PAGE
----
Neo-American Church

Chapter 9


They were always having grand tournaments there at Camelot; and very stirring and picturesque and ridiculous human bull-fights they were, too, but just a little wearisome to the practical mind.

On returning to the North Country and the world of public education, I found I had a new moral problem: I knew about something good, didn’t I? Well, unless I was satisfied to play the part of a hack and a hypocrite, I had to do something about it. I had to spread the word.

But, I must admit, for almost a year, I didn’t. I had a good family and bad habits to support, so I went about my business as usual. When I had time, I worked on my book.

Tim, Dick and Ralph, down at Millbrook, were not behaving much differently. The professional, scholarly, literary, and scientific ruts to which we were all accustomed continued to be followed, and the words “revolution” and “movement” had imaginary quotation marks around them if they were used at all.

As for religion, well, yes, so far as other people’s religions were concerned, and the older, odder, vaguer, more primitive and distant the better, it was now seen, in the light of psychedelic experience, that it was not necessarily all mumbo-jumbo after all.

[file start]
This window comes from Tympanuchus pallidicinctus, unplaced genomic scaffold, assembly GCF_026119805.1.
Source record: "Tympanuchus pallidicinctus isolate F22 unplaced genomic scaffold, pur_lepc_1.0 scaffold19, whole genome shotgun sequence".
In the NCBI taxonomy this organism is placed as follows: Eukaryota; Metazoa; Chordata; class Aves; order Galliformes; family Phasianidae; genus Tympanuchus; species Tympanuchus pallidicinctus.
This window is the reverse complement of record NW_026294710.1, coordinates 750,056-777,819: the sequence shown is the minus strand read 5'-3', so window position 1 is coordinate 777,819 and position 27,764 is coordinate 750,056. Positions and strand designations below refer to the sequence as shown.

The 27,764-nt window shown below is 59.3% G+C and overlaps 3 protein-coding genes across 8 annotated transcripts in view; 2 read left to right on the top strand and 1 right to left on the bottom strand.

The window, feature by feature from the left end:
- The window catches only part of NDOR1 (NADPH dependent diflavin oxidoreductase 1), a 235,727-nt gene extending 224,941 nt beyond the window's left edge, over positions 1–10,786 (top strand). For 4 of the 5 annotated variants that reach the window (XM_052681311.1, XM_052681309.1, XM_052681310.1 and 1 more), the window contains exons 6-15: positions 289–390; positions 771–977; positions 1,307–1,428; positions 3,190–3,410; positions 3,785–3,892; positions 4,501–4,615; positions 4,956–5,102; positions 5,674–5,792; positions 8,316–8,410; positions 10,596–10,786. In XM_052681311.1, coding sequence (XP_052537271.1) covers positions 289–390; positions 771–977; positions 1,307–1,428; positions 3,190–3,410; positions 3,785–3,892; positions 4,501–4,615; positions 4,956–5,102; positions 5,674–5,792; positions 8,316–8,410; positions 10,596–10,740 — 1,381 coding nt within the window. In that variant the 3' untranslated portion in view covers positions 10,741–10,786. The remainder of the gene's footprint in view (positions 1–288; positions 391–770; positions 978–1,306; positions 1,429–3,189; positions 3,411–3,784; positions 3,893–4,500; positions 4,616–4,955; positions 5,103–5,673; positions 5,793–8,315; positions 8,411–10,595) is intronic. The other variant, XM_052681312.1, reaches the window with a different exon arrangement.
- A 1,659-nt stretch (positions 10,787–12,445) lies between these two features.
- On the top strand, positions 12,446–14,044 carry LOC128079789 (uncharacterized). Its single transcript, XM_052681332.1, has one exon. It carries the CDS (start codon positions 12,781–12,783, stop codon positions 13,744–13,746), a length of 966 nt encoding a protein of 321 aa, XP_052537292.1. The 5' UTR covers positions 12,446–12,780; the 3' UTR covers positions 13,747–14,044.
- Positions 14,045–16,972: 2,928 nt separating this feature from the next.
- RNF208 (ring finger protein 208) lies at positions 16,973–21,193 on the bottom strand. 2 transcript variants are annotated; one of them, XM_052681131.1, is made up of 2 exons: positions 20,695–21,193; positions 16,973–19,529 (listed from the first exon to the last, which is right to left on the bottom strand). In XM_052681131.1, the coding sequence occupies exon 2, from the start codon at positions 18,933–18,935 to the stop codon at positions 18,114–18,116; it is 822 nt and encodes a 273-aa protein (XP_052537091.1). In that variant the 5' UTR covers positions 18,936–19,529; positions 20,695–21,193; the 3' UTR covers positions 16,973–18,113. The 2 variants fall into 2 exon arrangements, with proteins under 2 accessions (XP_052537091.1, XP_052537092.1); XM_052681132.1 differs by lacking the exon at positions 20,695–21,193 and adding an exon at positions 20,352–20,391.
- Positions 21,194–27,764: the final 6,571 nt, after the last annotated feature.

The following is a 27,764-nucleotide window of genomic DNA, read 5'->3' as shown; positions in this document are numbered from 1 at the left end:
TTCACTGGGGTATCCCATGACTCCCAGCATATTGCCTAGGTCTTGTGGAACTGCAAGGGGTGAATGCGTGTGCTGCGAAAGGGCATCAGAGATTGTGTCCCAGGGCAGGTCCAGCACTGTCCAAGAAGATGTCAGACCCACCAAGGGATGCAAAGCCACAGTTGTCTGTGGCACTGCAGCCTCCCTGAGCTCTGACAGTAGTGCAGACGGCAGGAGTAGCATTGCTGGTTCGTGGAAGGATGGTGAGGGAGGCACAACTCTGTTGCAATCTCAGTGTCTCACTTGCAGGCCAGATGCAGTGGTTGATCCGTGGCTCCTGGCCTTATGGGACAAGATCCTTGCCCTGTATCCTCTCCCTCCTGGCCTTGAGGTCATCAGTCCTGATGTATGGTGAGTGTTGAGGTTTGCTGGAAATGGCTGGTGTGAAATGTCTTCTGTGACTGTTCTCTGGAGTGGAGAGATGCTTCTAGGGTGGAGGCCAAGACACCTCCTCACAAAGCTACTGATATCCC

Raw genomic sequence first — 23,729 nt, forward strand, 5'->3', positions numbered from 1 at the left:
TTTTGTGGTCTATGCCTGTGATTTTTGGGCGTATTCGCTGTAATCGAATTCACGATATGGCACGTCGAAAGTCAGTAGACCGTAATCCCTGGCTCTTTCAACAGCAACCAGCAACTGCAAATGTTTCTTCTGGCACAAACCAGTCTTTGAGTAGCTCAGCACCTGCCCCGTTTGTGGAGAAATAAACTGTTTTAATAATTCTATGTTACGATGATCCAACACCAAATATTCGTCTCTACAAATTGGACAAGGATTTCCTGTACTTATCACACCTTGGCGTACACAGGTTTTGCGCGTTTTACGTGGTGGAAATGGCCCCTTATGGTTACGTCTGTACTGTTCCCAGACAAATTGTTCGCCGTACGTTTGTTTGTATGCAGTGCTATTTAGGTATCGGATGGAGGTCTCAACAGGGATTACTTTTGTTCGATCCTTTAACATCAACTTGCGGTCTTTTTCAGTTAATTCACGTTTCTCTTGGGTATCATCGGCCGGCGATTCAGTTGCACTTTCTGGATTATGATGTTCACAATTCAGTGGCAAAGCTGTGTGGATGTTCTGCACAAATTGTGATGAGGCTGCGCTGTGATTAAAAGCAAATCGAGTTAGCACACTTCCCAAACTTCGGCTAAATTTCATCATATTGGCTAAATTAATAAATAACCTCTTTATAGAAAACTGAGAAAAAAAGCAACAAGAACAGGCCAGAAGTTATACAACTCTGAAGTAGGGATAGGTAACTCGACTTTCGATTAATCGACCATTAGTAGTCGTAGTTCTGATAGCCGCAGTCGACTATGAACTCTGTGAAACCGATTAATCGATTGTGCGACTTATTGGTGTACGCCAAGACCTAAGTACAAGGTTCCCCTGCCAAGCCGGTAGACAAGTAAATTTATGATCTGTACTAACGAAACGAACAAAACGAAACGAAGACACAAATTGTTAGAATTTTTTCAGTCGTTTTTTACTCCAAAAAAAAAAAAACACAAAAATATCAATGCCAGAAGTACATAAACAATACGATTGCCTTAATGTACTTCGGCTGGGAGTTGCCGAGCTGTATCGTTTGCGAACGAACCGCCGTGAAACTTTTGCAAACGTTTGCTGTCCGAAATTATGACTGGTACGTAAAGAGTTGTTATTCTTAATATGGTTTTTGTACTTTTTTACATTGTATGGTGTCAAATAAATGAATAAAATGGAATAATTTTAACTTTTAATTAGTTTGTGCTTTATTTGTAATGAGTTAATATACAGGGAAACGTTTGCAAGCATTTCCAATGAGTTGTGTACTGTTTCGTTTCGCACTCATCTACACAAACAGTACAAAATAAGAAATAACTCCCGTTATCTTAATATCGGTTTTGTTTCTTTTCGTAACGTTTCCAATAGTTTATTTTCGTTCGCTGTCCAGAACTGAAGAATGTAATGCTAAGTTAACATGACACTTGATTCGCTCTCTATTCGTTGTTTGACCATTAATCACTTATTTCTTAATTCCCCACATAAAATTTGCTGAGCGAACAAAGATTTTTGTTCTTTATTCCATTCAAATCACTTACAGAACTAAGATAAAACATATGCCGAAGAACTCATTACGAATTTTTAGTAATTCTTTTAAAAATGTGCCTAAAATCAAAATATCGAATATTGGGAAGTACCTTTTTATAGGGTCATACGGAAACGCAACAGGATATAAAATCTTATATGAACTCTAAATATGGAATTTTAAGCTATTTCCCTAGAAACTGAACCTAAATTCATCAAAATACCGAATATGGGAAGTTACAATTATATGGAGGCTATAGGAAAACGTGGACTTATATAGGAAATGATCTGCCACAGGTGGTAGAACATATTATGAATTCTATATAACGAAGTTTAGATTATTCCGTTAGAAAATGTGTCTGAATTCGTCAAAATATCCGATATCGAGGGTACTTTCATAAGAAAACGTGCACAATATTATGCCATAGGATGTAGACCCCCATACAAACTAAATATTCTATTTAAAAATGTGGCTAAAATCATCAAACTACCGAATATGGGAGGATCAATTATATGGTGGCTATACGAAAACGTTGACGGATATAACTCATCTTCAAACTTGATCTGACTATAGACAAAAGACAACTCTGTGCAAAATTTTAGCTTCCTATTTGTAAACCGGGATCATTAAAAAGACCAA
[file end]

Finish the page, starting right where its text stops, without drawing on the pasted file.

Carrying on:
Personally, however, we were above all that. We were psychologists living in the twentieth century. Scientific research was the name of the game.

But something known as “visionary experience,” as distinct from hallucinations, delusions and imaginings, was back in the lexicon, and with a new twist. This was highly disagreeable to many powerful and entrenched interests, some of whom thought they had slaughtered all these animals a long time ago and sent their lifeless trophies to the taxidermists, but they had not defined themselves as combatants as yet and neither had we.

So I finished the school year of ’64 without serious trouble. When Sally had thrown her first I Ching hexagram at Edwards she had been informed in no uncertain terms that she was pregnant, and she was. Klytie was born on July 14 at the hospital in Star Lake, another small town to which we had moved; prettier than Edwards, with more and better conveniences. Sally, Susan and the baby stayed at Manhasset for the balance of the summer, while I went off on various jaunts. Poker games with old pals and parties with old palettes, in a triangle from Port Jefferson on Long Island to Plattsburg to Syracuse and back again.

This sporting life, I found, wasn’t as much fun as it had been. I was preoccupied with philosophic questions. When I told my old friends about my new interests, the subject was usually quickly changed to the tried and true, although at Syracuse I found that an old pal, Karl Newton, M.D. (a shrink) was very interested, as were some of the other high-IQ people around. I stopped off at Millbrook two or three times for brief visits during that strange summer following the JFK assassination.